Man is an animal suspended in webs of significance that he himself has spun...

Thursday, April 3, 2014

Moving Rivers

A week of the worst jet-lag I've ever experienced.  I came back from Washington, poured myself into my bed and have been taking it easy ever since.  I do not recall it being this bad in my youth but my memory is not what it was.  Yes, I know that I'm not even 50 yet but this body and brain have gone through the cancer wars and I feel it every single day.

I did however make it to church yesterday.  I was there at noon sharp and it did me a world of good. It was exactly what I needed to shake off a week in the States and to put my priorities firmly back in the right order:  faith, family, friends.  Everything else gets what's left of me once those things are taken care of.

 Just a few short years ago the French church was a mystery to me.  The Mass in English was one of the last things I was still holding on to after a couple of decades in the Hexagon.  After I became a lapsed agnostic and returned to the faith of my childhood in the U.S. it was familiar and comforting to head into Paris to the anglophone Catholic church.  Truth be told it was not exactly like going to church in the Pacific Northwest of the United States.  Yes, the language and the ritual were the same but the accents, the community, and some of the customs were different.  Still, it was as close as I was going to get here, a few thousand miles away from where I grew up.  As my father used to say, "Good enough for government work."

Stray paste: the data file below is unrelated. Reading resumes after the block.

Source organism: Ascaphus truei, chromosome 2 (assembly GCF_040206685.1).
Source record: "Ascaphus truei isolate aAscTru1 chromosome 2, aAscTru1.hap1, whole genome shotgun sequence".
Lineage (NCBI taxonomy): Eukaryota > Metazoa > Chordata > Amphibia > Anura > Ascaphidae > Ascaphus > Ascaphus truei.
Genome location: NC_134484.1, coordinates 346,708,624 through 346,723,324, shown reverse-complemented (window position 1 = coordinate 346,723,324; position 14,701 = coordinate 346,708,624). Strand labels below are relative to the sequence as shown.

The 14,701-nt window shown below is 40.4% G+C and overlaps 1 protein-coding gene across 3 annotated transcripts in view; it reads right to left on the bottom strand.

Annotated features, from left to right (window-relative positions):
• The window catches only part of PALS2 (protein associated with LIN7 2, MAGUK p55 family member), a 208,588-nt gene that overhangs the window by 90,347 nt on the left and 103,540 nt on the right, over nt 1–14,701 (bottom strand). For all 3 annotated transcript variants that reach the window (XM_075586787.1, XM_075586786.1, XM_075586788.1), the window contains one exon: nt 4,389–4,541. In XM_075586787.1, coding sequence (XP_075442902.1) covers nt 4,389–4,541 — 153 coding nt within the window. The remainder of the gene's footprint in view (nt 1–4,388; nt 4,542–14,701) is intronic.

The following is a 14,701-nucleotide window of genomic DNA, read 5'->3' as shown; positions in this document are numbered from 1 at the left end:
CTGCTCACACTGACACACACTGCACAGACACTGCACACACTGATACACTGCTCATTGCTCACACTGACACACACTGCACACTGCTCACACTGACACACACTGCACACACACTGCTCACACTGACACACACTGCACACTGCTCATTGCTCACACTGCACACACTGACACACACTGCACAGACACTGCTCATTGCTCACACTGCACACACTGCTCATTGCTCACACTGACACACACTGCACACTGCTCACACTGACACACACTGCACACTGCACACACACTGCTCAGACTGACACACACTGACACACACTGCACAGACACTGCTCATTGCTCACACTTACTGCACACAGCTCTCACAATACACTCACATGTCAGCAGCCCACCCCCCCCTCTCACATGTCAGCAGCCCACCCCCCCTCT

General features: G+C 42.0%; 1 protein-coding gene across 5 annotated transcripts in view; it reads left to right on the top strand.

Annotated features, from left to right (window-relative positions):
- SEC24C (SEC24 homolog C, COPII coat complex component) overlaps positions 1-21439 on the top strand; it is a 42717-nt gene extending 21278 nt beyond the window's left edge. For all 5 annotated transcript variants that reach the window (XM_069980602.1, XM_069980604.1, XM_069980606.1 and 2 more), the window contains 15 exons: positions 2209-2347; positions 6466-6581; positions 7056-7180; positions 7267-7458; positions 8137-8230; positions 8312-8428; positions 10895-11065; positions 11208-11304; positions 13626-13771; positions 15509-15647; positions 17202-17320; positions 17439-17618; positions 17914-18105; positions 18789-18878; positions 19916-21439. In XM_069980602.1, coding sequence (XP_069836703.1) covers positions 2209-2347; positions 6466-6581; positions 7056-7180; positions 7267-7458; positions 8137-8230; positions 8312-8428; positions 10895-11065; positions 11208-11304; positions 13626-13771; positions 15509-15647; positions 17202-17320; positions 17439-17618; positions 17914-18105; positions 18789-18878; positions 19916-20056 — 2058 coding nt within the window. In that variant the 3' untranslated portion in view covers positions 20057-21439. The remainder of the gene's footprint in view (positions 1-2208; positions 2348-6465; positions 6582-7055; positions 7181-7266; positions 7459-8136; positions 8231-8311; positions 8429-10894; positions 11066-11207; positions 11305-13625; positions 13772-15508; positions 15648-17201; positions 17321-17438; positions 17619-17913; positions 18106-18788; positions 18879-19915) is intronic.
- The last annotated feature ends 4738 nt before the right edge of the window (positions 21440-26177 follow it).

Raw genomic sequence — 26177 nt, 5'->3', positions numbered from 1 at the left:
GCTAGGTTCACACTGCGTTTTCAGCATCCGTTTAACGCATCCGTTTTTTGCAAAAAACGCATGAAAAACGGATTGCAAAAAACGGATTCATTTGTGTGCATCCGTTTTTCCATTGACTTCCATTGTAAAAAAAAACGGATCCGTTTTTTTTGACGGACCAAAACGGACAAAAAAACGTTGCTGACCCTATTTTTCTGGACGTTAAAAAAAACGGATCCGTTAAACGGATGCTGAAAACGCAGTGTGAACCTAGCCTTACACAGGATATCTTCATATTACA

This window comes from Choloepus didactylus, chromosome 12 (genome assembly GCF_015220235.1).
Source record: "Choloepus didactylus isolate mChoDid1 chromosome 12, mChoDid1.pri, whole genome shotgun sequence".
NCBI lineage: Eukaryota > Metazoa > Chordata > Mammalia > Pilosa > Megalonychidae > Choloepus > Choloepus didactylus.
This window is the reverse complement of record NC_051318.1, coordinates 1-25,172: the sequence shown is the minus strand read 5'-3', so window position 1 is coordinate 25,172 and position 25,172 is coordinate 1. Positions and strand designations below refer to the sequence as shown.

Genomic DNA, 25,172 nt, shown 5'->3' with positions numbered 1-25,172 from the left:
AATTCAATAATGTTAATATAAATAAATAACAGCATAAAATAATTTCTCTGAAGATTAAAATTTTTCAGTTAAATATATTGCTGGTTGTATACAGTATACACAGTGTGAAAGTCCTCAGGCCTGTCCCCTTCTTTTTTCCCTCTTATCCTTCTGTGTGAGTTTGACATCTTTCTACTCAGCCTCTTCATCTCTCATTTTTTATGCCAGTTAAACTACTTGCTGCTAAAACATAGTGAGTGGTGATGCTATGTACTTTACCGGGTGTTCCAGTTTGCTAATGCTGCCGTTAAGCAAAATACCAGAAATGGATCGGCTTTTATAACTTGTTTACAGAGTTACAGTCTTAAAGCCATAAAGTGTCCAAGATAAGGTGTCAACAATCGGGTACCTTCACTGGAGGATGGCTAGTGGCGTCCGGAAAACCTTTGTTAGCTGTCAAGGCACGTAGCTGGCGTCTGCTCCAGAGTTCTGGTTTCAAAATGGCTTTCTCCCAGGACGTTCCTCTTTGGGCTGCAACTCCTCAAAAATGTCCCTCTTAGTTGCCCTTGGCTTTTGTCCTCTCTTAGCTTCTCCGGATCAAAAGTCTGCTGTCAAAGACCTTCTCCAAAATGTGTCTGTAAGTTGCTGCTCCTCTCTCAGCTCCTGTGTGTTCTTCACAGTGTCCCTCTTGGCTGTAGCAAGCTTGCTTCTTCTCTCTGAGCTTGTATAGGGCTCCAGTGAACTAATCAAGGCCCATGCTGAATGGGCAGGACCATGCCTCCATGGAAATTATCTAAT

For some reason I started thinking about all that as I was sitting/standing/kneeling in the chapel. After all that angst and fear and trepidation - after making such a Big Deal about the whole business of going to Mass in French - here I was as comfortable (and happy) as I could be and not missing one beat, one response, one gesture.

When I went looking for a local francophone church here I think I was expecting a repeat of the original experience when I first moved to France with all the negative emotions that I associated with that.  It was "living in the wreckage of the future" and expecting it to be hard  with a dash of uncertainty:  What if I can't do it?  Yes, I wondered about that. Why, since I was reasonably successful in integrating, did I have so much fear around something as simple as going to a new church?